Light chain modulates heavy chain conformation to change protection profile of monoclonal antibodies against influenza A viruses.
journal contributionposted on 03.01.2020 by Haixia Xiao, Tianling Guo, Mi Yang, Jianxun Qi, Chaobin Huang, Yuanyuan Hong, Jinjin Gu, Xuefei Pang, William Jun Liu, Ruchao Peng, John McCauley, Yuhai Bi, Shihua Li, Junxia Feng, Hailiang Zhang, Xupei Zhang, Xishan Lu, Jinghua Yan, Liling Chen, Yi Shi, Weizhi Chen, George Fu Gao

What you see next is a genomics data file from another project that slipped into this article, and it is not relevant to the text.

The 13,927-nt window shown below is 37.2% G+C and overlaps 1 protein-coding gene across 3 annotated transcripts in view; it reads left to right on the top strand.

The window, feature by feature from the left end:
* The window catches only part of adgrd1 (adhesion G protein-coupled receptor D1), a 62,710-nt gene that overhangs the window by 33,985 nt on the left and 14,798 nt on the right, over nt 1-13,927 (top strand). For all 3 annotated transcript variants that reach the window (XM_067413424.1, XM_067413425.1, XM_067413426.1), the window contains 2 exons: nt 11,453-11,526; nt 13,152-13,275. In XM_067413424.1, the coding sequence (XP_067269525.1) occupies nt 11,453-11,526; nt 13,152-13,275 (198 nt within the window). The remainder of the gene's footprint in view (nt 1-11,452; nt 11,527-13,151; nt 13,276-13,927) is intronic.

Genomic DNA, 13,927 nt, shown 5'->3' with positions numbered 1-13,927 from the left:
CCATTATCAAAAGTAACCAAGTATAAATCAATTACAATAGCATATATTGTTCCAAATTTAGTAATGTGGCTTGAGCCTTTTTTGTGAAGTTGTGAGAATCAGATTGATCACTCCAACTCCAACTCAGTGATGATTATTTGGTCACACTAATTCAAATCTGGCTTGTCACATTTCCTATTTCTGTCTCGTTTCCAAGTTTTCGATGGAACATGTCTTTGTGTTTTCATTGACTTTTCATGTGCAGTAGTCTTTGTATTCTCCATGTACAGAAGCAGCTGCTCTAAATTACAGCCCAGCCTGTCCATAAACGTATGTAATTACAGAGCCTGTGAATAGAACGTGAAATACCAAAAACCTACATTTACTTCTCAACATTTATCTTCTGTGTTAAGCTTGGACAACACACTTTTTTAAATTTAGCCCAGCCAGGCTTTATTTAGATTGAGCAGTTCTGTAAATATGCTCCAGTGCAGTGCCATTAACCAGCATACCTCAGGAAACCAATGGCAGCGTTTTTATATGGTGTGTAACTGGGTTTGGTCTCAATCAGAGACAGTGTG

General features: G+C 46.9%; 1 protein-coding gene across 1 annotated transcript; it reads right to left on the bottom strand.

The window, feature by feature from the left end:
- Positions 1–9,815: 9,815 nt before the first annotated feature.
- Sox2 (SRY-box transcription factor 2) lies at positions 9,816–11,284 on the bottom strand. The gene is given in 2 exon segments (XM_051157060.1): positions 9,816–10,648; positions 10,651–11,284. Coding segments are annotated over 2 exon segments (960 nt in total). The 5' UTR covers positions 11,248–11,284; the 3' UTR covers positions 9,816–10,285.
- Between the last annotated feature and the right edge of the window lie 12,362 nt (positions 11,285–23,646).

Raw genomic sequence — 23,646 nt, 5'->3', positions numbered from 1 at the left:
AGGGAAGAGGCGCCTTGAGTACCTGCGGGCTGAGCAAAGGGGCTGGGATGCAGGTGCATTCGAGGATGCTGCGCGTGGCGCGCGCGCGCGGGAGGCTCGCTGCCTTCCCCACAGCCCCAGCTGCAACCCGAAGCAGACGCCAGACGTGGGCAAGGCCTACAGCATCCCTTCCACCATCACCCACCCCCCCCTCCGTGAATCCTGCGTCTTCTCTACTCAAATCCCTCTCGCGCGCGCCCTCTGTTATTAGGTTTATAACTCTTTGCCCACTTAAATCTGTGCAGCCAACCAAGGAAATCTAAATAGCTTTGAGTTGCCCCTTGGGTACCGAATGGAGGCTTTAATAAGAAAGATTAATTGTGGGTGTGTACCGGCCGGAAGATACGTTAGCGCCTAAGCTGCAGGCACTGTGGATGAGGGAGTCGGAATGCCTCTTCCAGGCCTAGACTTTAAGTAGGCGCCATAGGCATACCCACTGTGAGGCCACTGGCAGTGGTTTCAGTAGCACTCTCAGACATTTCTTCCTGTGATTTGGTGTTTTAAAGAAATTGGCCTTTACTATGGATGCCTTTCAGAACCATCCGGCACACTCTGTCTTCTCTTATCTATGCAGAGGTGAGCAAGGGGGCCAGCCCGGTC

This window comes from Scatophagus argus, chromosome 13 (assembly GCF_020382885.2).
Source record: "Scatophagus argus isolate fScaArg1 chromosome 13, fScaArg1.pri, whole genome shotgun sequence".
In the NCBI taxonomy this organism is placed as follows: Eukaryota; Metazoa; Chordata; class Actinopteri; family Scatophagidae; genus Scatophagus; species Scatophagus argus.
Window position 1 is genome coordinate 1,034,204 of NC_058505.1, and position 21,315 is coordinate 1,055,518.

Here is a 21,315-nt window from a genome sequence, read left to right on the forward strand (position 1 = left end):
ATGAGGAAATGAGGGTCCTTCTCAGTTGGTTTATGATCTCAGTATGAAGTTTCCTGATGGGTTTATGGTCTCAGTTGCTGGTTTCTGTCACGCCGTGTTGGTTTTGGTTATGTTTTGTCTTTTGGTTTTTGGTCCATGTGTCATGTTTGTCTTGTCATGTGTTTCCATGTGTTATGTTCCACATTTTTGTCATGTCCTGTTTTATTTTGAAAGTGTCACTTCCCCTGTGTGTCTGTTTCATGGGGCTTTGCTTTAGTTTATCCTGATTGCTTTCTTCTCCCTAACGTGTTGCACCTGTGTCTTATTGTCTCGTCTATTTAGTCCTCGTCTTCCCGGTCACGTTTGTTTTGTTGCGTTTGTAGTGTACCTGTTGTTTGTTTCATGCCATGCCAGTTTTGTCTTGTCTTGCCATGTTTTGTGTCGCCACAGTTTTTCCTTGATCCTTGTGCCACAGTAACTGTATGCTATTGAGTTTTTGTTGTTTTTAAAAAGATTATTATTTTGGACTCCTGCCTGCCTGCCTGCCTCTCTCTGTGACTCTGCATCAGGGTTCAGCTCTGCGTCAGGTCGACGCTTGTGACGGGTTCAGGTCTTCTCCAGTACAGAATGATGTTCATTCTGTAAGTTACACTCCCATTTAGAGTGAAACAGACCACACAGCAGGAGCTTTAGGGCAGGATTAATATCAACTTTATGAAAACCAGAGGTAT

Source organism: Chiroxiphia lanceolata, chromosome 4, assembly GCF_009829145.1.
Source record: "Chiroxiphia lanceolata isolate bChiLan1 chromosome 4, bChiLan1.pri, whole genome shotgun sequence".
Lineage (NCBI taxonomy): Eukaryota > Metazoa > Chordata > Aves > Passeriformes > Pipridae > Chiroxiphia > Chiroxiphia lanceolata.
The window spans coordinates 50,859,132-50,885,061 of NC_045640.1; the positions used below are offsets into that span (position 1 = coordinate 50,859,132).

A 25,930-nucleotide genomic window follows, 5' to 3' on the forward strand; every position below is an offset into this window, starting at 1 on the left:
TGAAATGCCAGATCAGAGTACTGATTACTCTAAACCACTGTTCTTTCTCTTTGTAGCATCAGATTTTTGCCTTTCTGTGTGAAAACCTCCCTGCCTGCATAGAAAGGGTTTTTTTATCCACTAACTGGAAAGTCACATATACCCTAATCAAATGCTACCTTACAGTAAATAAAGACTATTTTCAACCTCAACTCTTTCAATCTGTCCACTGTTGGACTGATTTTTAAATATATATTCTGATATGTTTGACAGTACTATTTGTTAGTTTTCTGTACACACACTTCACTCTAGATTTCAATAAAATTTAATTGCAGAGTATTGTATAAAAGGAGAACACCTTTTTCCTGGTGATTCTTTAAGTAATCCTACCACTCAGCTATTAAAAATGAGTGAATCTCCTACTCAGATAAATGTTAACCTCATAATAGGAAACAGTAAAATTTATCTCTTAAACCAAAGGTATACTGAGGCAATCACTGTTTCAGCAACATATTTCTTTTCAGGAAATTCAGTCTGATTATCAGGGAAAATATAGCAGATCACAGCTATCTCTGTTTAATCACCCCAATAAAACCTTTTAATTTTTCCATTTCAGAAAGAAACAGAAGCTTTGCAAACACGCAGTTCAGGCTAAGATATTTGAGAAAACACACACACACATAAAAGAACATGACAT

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The isolation of human monoclonal antibodies with broadly neutralizing breadth can provide a promising countermeasure for influenza A viruses infection. Most broadly neutralizing antibodies against influenza A viruses bind to the conserved stem region or the receptor-binding cavity of hemagglutinin and the interaction is dominated by the heavy chain. The light chain, however, contributes few or no direct contacts to the antigen. Here we report an H3-clade neutralizing human monoclonal antibody, AF4H1K1, which recognizes the hemagglutinin glycoproteins of all group 2 influenza A viruses. This human monoclonal antibody has been obtained through the screening by pairing different heavy and light chains from an H7N9-infected patient based on the next-generation sequencing technology. Further structural studies revealed that light chains modulate the neutralizing spectrum by affecting the local conformation of heavy chains, instead of direct interaction with the antigen. These findings provide important clues to understand the molecular basis of light chains in antigen recognition and to explore the strategies in particular of the use of light chain modification to develop broadly protective monoclonal antibodies against influenza A viruses and other emerging viruses.